Identification of Specific Goods/Services
Created by FindLaw's team of legal writers and editors | Last reviewed June 20, 2016
Specific Goods and/or Services Overview
As you work your way through the trademark application process with the U.S. Patent and Trademark Office (USPTO), you encounter a section where you are required to provide a description of the specific goods/services for which registration is sought. Why is this important? Simply put, it is what the USPTO examining attorney will use to compare to other trademark registrations or trademark applications to determine whether there is a conflict.
USPTO Comparison Situations Explained
The comparisons occur in two types of situations and depends on your intent.
- Based on Use in Commerce: You must already be using the trademark in commerce on or in connection with all the goods and/or services listed.
- Based on Intent to Use, on a Foreign Application, or a Request for Extension of Protection of International Registration: You must have a bona fide intention to use the mark in commerce on or in connection with all the listed goods and/or services.
Specify Goods and Services
When specifying the goods and/or services, use clear, concise terms, i.e., common commercial names and language that the general public easily understands. If you fail to list any recognizable goods or services, the USPTO will return your application and refund your fee.
Please note that the terms in the classification listing of goods and services in the USPTO's "International Schedule of Classes of Goods and Services" are generally too broad and should not be used alone as an identification. Also, an international class number alone is never an acceptable listing.
For a listing of acceptable wording for goods and services, see the USPTO's "Acceptable Identification of Goods and Services Manual." Because wording is extremely important on the application, it is a good idea to seek the advice of a skilled attorney before submitting your application.
Can I Change the Goods and/or Services After Filing my Application?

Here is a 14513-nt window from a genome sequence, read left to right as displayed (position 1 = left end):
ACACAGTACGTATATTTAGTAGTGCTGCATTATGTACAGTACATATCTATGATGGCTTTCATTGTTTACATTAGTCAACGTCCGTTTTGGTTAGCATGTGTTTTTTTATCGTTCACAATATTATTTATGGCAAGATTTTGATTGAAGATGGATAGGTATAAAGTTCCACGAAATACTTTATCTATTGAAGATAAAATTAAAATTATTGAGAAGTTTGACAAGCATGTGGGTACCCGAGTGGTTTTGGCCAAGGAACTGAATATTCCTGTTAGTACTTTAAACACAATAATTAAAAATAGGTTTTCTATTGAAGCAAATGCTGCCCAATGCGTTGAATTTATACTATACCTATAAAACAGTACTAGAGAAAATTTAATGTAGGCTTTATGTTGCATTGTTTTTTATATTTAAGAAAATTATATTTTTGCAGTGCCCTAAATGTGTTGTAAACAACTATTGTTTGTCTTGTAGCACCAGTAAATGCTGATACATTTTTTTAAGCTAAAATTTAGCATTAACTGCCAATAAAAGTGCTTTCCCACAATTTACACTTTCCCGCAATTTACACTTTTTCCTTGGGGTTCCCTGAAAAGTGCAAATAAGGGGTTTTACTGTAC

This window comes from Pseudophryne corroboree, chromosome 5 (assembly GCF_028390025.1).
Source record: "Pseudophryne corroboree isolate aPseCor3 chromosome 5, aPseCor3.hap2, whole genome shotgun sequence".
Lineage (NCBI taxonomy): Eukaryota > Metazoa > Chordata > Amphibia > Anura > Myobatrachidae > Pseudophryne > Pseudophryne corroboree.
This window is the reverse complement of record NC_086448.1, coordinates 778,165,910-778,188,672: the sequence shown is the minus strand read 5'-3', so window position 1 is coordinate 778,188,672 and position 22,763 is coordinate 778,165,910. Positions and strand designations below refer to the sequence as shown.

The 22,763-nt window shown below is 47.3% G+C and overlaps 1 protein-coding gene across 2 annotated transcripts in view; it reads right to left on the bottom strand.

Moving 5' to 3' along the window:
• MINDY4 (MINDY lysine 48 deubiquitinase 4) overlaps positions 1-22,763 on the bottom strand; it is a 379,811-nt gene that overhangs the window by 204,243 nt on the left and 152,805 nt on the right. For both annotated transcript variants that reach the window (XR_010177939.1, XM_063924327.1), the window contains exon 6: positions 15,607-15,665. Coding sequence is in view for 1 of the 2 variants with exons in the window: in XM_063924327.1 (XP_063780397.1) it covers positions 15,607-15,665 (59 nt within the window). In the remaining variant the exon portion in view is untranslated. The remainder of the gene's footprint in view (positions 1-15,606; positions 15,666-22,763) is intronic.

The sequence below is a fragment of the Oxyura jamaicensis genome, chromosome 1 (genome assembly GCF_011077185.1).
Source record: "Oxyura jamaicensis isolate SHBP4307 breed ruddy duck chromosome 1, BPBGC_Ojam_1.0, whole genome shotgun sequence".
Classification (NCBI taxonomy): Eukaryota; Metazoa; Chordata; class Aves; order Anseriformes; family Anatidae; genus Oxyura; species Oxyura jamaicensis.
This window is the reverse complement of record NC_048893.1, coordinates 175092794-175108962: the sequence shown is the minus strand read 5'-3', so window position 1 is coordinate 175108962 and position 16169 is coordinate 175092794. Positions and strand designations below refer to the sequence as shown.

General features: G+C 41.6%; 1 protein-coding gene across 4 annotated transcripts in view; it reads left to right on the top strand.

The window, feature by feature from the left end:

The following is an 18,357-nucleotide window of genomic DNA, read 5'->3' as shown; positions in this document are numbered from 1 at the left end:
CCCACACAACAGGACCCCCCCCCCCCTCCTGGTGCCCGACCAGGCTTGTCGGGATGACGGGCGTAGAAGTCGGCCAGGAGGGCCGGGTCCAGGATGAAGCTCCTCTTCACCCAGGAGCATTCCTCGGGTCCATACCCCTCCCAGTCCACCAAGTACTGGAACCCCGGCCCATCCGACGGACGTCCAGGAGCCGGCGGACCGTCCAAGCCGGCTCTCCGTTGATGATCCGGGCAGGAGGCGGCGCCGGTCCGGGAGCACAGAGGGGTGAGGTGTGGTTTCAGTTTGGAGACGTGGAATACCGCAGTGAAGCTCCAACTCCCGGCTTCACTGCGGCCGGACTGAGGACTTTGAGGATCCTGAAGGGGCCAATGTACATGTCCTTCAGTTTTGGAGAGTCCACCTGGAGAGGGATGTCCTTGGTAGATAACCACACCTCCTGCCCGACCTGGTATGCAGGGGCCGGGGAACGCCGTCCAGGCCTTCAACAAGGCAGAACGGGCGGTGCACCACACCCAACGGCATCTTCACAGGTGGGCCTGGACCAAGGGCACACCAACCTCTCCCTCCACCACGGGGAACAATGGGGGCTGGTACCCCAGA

Simply put it is very difficult. Once you've filed your federal trademark registration application, the die is cast, so to speak. You can clarify or limit the goods and/or services. However, in terms of amendments, you may not expand or broaden the identification of goods and/or services after filing the application.
This is why is it important that you file the application correctly the first time to avoid any costly mistakes. Always properly spell, space, punctuate, hyphenate, design, and color any materials you are submitting. Quadruple check that the trademark is correct. This is a perfectly acceptable time to let your obsessive-compulsive tendencies shine through.
Get Legal Advice on Your Trademark Application
Trademark applications take time and effort. Why not be as through and precise as you possibly can be? Hiring a business and commercial law attorney who specializes in trademark law is a great first step. A trademark attorney can help you file out the application, search databases, and more. Don't wait until your application is denied.
You Don’t Have To Solve This on Your Own – Get a Lawyer’s Help
Meeting with a lawyer can help you understand your options and how to best protect your rights. Visit our attorney directory to find a lawyer near you who can help.
Contact a qualified business attorney to help you identify how to best protect your business' intellectual property.